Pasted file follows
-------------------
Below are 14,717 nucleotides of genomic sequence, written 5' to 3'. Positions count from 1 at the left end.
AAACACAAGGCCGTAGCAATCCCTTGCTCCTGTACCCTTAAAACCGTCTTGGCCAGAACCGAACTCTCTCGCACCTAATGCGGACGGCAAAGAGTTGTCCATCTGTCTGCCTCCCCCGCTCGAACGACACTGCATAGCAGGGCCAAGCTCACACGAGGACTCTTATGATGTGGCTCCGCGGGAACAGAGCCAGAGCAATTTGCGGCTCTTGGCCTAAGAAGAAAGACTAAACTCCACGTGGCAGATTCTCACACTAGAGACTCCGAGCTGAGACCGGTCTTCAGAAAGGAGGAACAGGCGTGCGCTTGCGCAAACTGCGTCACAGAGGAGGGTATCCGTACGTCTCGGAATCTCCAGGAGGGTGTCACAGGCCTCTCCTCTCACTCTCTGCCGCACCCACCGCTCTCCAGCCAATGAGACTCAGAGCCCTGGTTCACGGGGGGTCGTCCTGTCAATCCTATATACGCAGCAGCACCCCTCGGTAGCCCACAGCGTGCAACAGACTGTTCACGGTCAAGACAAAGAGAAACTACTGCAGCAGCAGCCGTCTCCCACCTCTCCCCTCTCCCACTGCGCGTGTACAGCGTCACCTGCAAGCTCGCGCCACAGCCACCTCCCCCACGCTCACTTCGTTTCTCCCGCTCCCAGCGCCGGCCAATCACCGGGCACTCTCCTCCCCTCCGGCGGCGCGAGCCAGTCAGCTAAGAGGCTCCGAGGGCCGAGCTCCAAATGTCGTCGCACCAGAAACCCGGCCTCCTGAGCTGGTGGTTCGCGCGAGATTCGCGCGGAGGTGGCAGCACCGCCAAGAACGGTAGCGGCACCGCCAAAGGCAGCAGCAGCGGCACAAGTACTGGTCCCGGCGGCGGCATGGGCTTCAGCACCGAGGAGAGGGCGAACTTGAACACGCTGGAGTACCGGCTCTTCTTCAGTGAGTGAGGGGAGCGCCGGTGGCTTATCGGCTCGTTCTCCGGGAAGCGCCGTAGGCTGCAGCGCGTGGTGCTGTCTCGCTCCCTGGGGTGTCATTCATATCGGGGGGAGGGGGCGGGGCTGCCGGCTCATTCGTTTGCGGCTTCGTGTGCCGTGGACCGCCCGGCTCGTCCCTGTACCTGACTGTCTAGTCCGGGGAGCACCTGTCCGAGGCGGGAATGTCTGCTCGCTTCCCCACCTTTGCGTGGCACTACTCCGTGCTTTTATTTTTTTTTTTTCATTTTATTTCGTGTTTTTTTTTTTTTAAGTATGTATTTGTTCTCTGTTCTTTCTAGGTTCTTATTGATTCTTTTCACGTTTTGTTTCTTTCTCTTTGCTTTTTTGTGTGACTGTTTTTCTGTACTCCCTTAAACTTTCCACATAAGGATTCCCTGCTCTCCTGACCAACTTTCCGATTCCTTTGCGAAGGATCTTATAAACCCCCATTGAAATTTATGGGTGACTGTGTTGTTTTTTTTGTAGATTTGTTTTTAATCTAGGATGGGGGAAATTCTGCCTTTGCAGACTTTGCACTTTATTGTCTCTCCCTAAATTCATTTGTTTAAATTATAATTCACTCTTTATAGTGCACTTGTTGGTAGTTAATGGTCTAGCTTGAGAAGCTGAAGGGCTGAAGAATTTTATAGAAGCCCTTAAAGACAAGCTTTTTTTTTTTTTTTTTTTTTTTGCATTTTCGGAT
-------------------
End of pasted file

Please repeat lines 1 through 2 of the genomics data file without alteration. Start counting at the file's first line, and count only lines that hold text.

Below are 14,717 nucleotides of genomic sequence, written 5' to 3'. Positions count from 1 at the left end.
AAACACAAGGCCGTAGCAATCCCTTGCTCCTGTACCCTTAAAACCGTCTTGGCCAGAACCGAACTCTCTCGCACCTAATGCGGACGGCAAAGAGTTGTCCATCTGTCTGCCTCCCCCGCTCGAACGACACTGCATAGCAGGGCCAAGCTCACACGAGGACTCTTATGATGTGGCTCCGCGGGAACAGAGCCAGAGCAATTTGCGGCTCTTGGCCTAAGAAGAAAGACTAAACTCCACGTGGCAGATTCTCACACTAGAGACTCCGAGCTGAGACCGGTCTTCAGAAAGGAGGAACAGGCGTGCGCTTGCGCAAACTGCGTCACAGAGGAGGGTATCCGTACGTCTCGGAATCTCCAGGAGGGTGTCACAGGCCTCTCCTCTCACTCTCTGCCGCACCCACCGCTCTCCAGCCAATGAGACTCAGAGCCCTGGTTCACGGGGGGTCGTCCTGTCAATCCTATATACGCAGCAGCACCCCTCGGTAGCCCACAGCGTGCAACAGACTGTTCACGGTCAAGACAAAGAGAAACTACTGCAGCAGCAGCCGTCTCCCACCTCTCCCCTCTCCCACTGCGCGTGTACAGCGTCACCTGCAAGCTCGCGCCACAGCCACCTCCCCCACGCTCACTTCGTTTCTCCCGCTCCCAGCGCCGGCCAATCACCGGGCACTCTCCTCCCCTCCGGCGGCGCGAGCCAGTCAGCTAAGAGGCTCCGAGGGCCGAGCTCCAAATGTCGTCGCACCAGAAACCCGGCCTCCTGAGCTGGTGGTTCGCGCGAGATTCGCGCGGAGGTGGCAGCACCGCCAAGAACGGTAGCGGCACCGCCAAAGGCAGCAGCAGCGGCACAAGTACTGGTCCCGGCGGCGGCATGGGCTTCAGCACCGAGGAGAGGGCGAACTTGAACACGCTGGAGTACCGGCTCTTCTTCAGTGAGTGAGGGGAGCGCCGGTGGCTTATCGGCTCGTTCTCCGGGAAGCGCCGTAGGCTGCAGCGCGTGGTGCTGTCTCGCTCCCTGGGGTGTCATTCATATCGGGGGGAGGGGGCGGGGCTGCCGGCTCATTCGTTTGCGGCTTCGTGTGCCGTGGACCGCCCGGCTCGTCCCTGTACCTGACTGTCTAGTCCGGGGAGCACCTGTCCGAGGCGGGAATGTCTGCTCGCTTCCCCACCTTTGCGTGGCACTACTCCGTGCTTTTATTTTTTTTTTTTCATTTTATTTCGTGTTTTTTTTTTTTTAAGTATGTATTTGTTCTCTGTTCTTTCTAGGTTCTTATTGATTCTTTTCACGTTTTGTTTCTTTCTCTTTGCTTTTTTGTGTGACTGTTTTTCTGTACTCCCTTAAACTTTCCACATAAGGATTCCCTGCTCTCCTGACCAACTTTCCGATTCCTTTGCGAAGGATCTTATAAACCCCCATTGAAATTTATGGGTGACTGTGTTGTTTTTTTTGTAGATTTGTTTTTAATCTAGGATGGGGGAAATTCTGCCTTTGCAGACTTTGCACTTTATTGTCTCTCCCTAAATTCATTTGTTTAAATTATAATTCACTCTTTATAGTGCACTTGTTGGTAGTTAATGGTCTAGCTTGAGAAGCTGAAGGGCTGAAGAATTTTATAGAAGCCCTTAAAGACAAGCTTTTTTTTTTTTTTTTTTTTTTTGCATTTTCGGAT